Malaysia’s money services businesses — money changers and remittance agents — don’t see any business threat from those providing illegal means to transfer money outside the country, a surprising revelation at a time when flight of illegal money is a concern for most countries around the world.
While citing the availability of competitive rates for the services provided by them and the industry regulations by the banking and financial regulator Bank Negara Malaysia (BNM), the leading players in the sector are, in fact, oozing with optimism on the prospects of growing their businesses in Malaysia.
“We do not see illegal money transfers as a threat. If anything, their customer base is an opportunity for companies like ours to offer a convenient, fast, secure, cost-effective option,” Western Union Malaysian CEO Chew Mei Ling (picture) told The Malaysian Reserve (TMR).
The company, the largest industry player in Malaysia, has extensive policies, procedures and controls to spot and prevent criminal activities, as well as leading technology and processes for monitoring transactions, she added.
In fact, with rising costs, parent Western Union Co, which is the world’s largest money transfer company, had reported a drop in profits in the fourth-quarter mainly due to high costs linked to tightened regulations to prevent money laundering.
Western Union spends more than US$100 million (RM322.27 million) annually on anti-money laundering and other compliance efforts, according to an estimate.
Despite that, Western Union is facing a probe by the Federal Trade Commission and a US district court over fraud-induced money transfers, an indication as to how big the problem of money laundering remains globally.
It may be noted that despite the issue of illicit money being transferred out of the country having flared up in the past, Malaysia has no official estimates to reveal the quantum that finds its way outside the country annually and through illegal channels.
While the existence of illegal money taking off from the country cannot be denied, Malaysia has in the past affirmed that US$150 billion of illicit money have flown out of the country in the 10 years from 2002-2012, though not saying anything about the mode of transfer, mostly illegal, for such transfers.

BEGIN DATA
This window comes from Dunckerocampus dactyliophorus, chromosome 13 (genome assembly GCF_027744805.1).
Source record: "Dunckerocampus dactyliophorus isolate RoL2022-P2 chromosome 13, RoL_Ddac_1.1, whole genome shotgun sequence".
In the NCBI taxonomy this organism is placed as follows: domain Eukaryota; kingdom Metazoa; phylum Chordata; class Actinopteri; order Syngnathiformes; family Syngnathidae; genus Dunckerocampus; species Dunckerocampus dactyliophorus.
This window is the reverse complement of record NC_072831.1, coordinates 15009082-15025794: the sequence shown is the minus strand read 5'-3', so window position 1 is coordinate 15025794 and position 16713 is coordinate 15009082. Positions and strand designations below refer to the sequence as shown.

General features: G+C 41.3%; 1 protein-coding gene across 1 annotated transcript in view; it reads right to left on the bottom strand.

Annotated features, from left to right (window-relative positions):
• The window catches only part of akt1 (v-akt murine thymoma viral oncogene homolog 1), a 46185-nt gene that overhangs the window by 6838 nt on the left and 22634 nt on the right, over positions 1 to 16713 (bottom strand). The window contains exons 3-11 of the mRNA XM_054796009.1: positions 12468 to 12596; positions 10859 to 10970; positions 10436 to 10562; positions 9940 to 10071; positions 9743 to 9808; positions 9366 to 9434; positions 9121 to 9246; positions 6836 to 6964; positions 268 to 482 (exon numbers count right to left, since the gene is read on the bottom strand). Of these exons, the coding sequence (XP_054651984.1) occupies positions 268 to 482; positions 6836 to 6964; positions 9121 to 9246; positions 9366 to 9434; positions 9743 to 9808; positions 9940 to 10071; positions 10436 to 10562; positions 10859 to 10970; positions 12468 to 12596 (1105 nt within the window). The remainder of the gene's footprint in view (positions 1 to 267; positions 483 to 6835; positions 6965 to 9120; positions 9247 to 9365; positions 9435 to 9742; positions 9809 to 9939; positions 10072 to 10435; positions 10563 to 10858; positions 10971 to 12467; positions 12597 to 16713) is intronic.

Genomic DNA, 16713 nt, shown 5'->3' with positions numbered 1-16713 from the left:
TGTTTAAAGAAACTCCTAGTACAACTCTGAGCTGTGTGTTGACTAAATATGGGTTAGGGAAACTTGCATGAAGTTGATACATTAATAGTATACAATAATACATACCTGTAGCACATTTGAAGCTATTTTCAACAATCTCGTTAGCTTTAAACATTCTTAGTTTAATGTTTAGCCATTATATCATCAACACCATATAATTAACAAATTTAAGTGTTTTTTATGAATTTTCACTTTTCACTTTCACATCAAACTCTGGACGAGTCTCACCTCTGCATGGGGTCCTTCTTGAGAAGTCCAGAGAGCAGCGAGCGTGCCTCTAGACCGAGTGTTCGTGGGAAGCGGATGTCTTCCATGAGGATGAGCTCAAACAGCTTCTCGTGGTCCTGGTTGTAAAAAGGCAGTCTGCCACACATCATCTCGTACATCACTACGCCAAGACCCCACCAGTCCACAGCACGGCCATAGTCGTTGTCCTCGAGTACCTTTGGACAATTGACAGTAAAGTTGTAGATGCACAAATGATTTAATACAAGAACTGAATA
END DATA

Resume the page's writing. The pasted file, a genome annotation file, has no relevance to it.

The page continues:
This was a response to a report from Global Financial Integrity which estimated US$370 billion (RM1.2 trillion at that time) of illicit capital flight from the country from 2002-2012.
The Malaysian Association of Money Services Business (MAMSB) president Ramasamy K Veeran said: “We (money services businesses) are providing such competitive rates to the service users that it does not make sense to use illegal means to transfer money.”
“There is no major threat to our business from these illegal channels,” he said, adding that the industry might take off in the future due to increasing numbers of tourists and foreign workers coming to the country.
According to BNM’s annual report for 2013, the outward remittances through legal channels like banks and licensed money services firms in 2013 grew by 27% to RM25.1 billion from the RM19.7 billion recorded in 2012. Of this amount, remittance agents accounted for only about RM1 billion involving 1.1 million transactions.
Giving an industry perspective, Chew said in encouraging consumers to make use of legal remittance channels, one must first and foremost do the job right — to attract them with convenient, fast, secure, costeffective services.
In 2013, the number of licensed entities were reduced to 474 from 515 in 2012 as a result of consolidation in the industry and the surrender of licences by smaller entities, a move taken up by BNM.
“There will be further consolidation but we do not have a target for the final number. It will depend on the demand from the market and the review results of the agencies,” a BNM official told TMR earlier.
Source: The Malaysian Reserve